25 Billion Tons of Freight

Last week, the US Department of Transportation released their 30-year freight projections. The release, detailed below, estimates that the amount of freight moving on our nation's transportation network will increase 40 percent over the next 30 years.

In 2015, the US DOT estimated that more than 18 billion tons of freight moved over our roads, bridges, airport runways, rivers, and rail lines.

18 billion tons is a lot. But that number is small in comparison to the 2045 projection of 25 billion tons of freight per year.

That's 69 million tons of freight moving on our transportation network PER DAY.

When we talk about freight here in Kentucky - we're talking about all the automobiles, aerospace, agricultural, aggregates, and other products we we manufacture that need to get to the open marketplace.

We're also talking about all the products our communities and citizens need to import like clothes, pharmaceuticals, medical equipment, food products and electrical devices. Things that we may not manufacture or grow here that we need or want to make our lives better.

To understand the impact this increase in freight will have on you, think about your daily commute.

You may pass some semi-trucks, cross a rail line, or even see a barge moving freight on the river.

Over the next 40 years, you will notice an increase in the number of trucks you see on the road. You'll notice that the number and length of trains at your local rail crossing will increase. You may notice that the airplanes that are used to move freight are increasing in size and in number. If you live near the river, you'll notice more and more barge tows moving freight.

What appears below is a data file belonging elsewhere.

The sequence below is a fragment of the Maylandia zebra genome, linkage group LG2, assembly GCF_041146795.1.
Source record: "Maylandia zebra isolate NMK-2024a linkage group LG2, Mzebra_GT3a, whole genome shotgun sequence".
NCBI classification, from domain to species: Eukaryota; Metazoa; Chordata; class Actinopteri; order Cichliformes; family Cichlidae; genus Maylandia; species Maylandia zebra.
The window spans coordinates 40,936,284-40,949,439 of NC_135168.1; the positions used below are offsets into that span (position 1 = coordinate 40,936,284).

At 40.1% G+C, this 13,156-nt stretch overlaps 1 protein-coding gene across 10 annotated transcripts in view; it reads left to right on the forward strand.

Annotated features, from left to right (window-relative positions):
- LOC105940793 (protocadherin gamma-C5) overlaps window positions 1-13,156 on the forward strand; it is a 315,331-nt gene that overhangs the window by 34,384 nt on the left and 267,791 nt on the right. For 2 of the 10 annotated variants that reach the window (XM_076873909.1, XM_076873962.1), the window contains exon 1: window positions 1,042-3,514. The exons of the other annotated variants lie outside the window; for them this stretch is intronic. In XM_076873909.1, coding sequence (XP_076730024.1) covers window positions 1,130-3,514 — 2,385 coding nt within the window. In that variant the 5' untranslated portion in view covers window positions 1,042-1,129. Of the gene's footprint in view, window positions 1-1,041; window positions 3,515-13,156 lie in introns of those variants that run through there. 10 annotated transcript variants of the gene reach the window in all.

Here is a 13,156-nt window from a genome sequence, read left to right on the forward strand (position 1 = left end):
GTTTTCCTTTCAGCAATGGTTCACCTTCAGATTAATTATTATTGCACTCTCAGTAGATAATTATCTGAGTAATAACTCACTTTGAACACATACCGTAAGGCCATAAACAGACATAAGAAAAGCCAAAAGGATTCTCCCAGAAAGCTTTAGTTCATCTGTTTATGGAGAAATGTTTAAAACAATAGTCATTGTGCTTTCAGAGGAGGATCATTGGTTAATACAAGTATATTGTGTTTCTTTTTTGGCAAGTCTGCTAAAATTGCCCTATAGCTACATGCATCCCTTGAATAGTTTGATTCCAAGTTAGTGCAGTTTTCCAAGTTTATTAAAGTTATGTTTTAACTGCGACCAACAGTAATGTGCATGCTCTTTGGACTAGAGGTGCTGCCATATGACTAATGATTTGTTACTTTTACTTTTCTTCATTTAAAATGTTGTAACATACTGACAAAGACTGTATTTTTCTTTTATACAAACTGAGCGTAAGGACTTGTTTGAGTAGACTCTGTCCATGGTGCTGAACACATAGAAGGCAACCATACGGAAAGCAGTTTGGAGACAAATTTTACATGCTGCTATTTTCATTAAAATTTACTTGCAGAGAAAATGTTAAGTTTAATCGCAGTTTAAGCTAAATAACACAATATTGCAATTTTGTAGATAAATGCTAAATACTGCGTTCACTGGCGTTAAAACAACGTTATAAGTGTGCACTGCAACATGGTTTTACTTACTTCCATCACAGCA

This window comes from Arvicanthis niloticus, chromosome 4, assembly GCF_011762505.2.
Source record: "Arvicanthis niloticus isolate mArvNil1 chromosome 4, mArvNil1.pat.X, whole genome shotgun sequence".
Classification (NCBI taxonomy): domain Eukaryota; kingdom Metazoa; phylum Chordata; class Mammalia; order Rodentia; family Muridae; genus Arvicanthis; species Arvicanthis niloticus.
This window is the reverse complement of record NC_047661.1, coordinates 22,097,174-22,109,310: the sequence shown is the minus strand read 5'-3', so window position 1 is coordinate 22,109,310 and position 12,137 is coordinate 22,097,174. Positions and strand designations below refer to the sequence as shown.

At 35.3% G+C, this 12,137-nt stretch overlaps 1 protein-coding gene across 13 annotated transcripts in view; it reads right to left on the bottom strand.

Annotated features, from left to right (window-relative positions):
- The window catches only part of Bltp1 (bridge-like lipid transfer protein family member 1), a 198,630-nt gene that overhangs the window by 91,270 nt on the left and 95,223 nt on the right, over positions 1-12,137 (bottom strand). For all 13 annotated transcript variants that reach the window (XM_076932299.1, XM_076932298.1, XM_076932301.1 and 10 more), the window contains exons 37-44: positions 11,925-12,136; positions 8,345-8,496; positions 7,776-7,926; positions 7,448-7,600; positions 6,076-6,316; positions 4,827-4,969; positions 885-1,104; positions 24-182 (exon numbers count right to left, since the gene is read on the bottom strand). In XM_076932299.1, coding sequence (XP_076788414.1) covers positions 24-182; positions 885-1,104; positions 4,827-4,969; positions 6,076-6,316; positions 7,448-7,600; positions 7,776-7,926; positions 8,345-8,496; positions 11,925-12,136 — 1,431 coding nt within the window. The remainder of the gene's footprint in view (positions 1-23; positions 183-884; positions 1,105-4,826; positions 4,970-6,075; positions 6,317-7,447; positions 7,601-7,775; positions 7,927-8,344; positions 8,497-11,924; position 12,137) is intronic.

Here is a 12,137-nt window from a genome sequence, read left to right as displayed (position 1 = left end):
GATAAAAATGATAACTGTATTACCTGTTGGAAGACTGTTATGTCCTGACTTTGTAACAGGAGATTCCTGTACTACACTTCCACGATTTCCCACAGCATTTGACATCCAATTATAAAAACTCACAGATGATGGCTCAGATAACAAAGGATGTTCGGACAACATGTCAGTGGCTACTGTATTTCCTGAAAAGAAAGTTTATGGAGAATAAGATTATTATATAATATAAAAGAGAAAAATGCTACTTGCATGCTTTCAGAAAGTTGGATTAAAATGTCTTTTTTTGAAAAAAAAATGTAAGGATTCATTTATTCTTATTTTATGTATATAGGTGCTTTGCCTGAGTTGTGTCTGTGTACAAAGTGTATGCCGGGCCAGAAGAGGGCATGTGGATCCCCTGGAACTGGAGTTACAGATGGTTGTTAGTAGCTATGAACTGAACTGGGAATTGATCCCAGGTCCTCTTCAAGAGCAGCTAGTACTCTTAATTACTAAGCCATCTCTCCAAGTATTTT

Can your local infrastructure handle that increase? Will your roads and bridges hold the increasing number of trucks?  Will those same roads and bridges be safe for you and your car?  Will your regional  airport runway be able to support larger airplanes that take off and land at more frequent rates? How long will it take you to cross the rail line in your neighborhood when there are longer, more frequent trains?

The challenge we face is that we will have to move more and more freight on a transportation network that already needs major improvements and enhancements.

But we're lucky - we have the benefit of knowing that this increase is coming over the next 40 years.

We have time to make the needed improvements and enhancements to our entire transportation network so that our children - and our children's children - don't suffer because we didn't act when we could. We can start building the infrastructure we know we'll need for tomorrow today.

Doing so will help Kentucky move ahead in the future - and keep us from falling behind.

We have to think big - 69 million tons per day big - so we can move Kentucky forward.